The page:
Notes

Original poem by
Harry Kemp

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The Chantey of the Cook

Harry Kemp, tramp poet and sometime sailor, 1920
from Chanteys & Ballads by Harry Kemp 1920, pp. 34-36.

Adapted and musically arranged by Charlie Ipcar 2004
Tune: "Huckleberry Hunting"

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The Devil take the cook, that greasy-bearded feller,
Way, hey, haul 'im away!
Who feeds us scraps and bones and biscuits whiskered yeller,
And the home port's a thousand miles away.

The hardtack's moldy and the spuds they all are rotten,
Way, hey, haul 'im away!
And the salt horse we get is forty years forgotten,
And the home port's a thousand miles away.

Now each in his heart has marked the cook for slaughter,
Way, hey, haul 'im away!
For the coffee's only chickory, soaked in luke-warm water,
And the home port's a thousand miles away.

So lay on your fancy duds and join the delegation,
Way, hey, haul 'im away!
Oh, we're gonna ask the Skipper for a decent daily ration,
And the home port's a thousand miles away.

But is it the cook's fault we eat one day in seven?
Way, hey, haul 'im away!
It's the owners of this hooker may they never get to Heaven,
And the home port's a thousand miles away.

The owners of this hooker bought us meat as hard as teak,
Way, hey, haul 'im away!
While the cook eats the same truck seven days a week,
And the home port's a thousand miles away.

Oh great God in Heaven, when their souls and bodies sever,
Way, hey, haul 'im away!
May the owners fry in Hell, gnawing old salt-horse forever,
And the home port's a thousand miles away.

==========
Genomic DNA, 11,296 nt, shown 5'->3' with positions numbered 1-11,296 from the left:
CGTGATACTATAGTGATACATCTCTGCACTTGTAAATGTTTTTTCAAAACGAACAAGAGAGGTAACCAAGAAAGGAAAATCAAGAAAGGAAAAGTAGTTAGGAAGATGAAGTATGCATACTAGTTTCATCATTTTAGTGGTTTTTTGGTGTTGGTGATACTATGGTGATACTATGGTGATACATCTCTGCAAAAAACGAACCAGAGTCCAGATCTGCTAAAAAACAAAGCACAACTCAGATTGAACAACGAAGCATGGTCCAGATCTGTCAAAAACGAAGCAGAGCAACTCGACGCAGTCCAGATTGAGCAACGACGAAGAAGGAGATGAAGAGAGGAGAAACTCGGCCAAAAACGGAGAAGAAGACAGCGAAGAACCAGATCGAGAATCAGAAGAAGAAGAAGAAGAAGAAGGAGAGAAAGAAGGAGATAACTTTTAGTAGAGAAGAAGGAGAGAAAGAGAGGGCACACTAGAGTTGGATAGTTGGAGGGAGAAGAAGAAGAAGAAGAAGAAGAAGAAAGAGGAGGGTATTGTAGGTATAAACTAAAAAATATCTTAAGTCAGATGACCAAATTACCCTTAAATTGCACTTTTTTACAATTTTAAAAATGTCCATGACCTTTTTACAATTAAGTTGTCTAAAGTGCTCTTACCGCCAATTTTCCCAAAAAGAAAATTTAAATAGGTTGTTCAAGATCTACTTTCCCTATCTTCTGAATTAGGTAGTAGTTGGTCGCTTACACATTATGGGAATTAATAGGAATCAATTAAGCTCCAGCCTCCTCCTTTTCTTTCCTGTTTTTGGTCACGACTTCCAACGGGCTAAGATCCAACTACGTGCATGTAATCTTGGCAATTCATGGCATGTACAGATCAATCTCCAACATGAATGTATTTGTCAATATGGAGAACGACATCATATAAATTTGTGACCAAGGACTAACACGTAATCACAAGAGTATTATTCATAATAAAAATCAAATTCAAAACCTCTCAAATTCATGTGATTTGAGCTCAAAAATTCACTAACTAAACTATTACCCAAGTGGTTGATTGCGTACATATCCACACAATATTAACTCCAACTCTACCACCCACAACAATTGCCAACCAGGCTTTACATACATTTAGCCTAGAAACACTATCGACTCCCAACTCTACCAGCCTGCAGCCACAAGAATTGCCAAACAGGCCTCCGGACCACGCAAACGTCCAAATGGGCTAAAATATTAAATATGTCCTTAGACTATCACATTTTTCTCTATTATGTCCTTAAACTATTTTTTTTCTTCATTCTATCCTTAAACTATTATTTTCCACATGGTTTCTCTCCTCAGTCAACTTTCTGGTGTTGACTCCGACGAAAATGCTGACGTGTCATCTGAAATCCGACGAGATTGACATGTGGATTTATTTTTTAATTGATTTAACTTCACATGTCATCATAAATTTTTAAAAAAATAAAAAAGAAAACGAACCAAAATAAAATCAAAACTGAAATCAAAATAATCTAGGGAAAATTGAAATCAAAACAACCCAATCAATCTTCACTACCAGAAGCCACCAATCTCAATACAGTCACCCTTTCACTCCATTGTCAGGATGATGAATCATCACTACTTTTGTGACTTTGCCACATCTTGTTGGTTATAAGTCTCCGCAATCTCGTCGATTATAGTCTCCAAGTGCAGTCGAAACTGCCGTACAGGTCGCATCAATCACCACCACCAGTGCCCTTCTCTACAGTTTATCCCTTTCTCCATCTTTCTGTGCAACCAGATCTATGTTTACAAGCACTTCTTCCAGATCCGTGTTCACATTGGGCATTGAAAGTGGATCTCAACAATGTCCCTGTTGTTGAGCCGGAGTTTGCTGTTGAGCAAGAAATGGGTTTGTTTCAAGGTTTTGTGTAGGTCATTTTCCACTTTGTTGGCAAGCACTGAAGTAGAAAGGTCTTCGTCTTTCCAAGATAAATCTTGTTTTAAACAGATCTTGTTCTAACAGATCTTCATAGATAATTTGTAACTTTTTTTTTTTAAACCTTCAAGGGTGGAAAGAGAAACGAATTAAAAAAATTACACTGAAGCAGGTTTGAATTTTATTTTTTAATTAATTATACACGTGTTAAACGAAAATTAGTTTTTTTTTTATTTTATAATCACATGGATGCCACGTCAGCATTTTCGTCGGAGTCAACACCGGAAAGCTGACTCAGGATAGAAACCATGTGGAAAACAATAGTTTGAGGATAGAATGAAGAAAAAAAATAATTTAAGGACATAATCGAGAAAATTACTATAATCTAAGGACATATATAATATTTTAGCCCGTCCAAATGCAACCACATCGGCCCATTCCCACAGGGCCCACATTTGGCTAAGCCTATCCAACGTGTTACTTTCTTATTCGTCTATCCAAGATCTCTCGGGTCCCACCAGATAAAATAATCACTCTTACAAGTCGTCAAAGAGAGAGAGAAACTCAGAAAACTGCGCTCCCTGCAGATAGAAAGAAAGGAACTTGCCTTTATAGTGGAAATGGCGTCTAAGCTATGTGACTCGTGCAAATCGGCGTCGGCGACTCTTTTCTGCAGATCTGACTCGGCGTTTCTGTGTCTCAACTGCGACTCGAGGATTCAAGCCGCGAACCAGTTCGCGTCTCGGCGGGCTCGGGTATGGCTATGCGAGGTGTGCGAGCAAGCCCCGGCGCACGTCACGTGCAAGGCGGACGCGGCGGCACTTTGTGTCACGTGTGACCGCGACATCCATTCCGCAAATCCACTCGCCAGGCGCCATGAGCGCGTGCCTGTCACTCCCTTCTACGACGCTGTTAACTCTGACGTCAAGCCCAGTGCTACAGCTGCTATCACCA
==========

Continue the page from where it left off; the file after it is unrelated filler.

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Notes:

Harry Kemp was a published author and poet, known as the Tramp Poet, and The Poet of the Dunes, among other names. He wrote a number of chanteys, and a book of chanteys has his introduction. He became a slave to alcohol sometime in the 1930s, was divorced, and lived on the largesse of those who had admired his work of earlier years. His work deteriorated and I don't believe anything from his last 20-odd years received any attention.

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THE CHANTEY OF THE COOK
(dithyramb of a discontented crew)

Poem by Harry Kemp
From CHANTEYS AND BALLADS,
published by Brentano's, New York, US, 1920, pp. 34-36

The Devil take the cook, that old grey-bearded fellow,
Yo ho, haul away!
Who feeds us odds and ends and biscuits whiskered yellow,
And the home port's a thousand miles away.

The Devil take the cook, that dirty old duffer,
Yo ho, haul away!
Each day he makes the captain fatter and bluffer,
But we'll have to eat hardtack for many a day.

The ship-biscuit's moldy and the spuds we get are rotten,
Yo ho. haul away!
And the tinned goods that's dished up is seven years forgotten,
Yo ho. haul away

And each, in his heart, has marked the cook for slaughter,
And it won't do him any good to pray.
For the coffee's only chickory half-soaked in luke-warm water,
Yo ho. haul away!

It's put on your best duds and join the delegation;
Yo ho, haul away!
We're aft to ask the captain for a decent ration,
And to drop the cook at Botany Bay.

Look here, you cabin boy, what has set you laughin'?
Yo ho, haul away!
Don't tell us no lies or we'll clout your ears for chafin'
For we're not a lot of horses that can live on hay.

What's this you're tellin'! Is it plum duff and puddin'?
Yo ho, haul away!
Why not make it roast beef an' let it be a good 'un?
For plum duff and rum's not a feast for every day.

Oh, it ain't the cook's fault that we eat one day in seven.
Yo ho, haul away!
It's the owners of the ship may they never get to heaven,
No matter how hard they pray.

It's the owners of the ship that give us meat that's yellow,
Yo ho, haul away!
And after all, the cook's a mighty decent fellow,
Though we'll have to eat rotten grub for many a day.

O Lord up in heaven, when their souls and bodies sever,
Yo ho, haul away!
May the owners squat in Hell, gnawing at salt-horse forever,
And the grub that they give us every day.

Excepting for one thing, oh Lord God in heaven,
Yo ho, haul away!
Don't let them have no plum duff one day in seven,
But forever and forever and unto eternity the truck that
we're fed every day, Amen!

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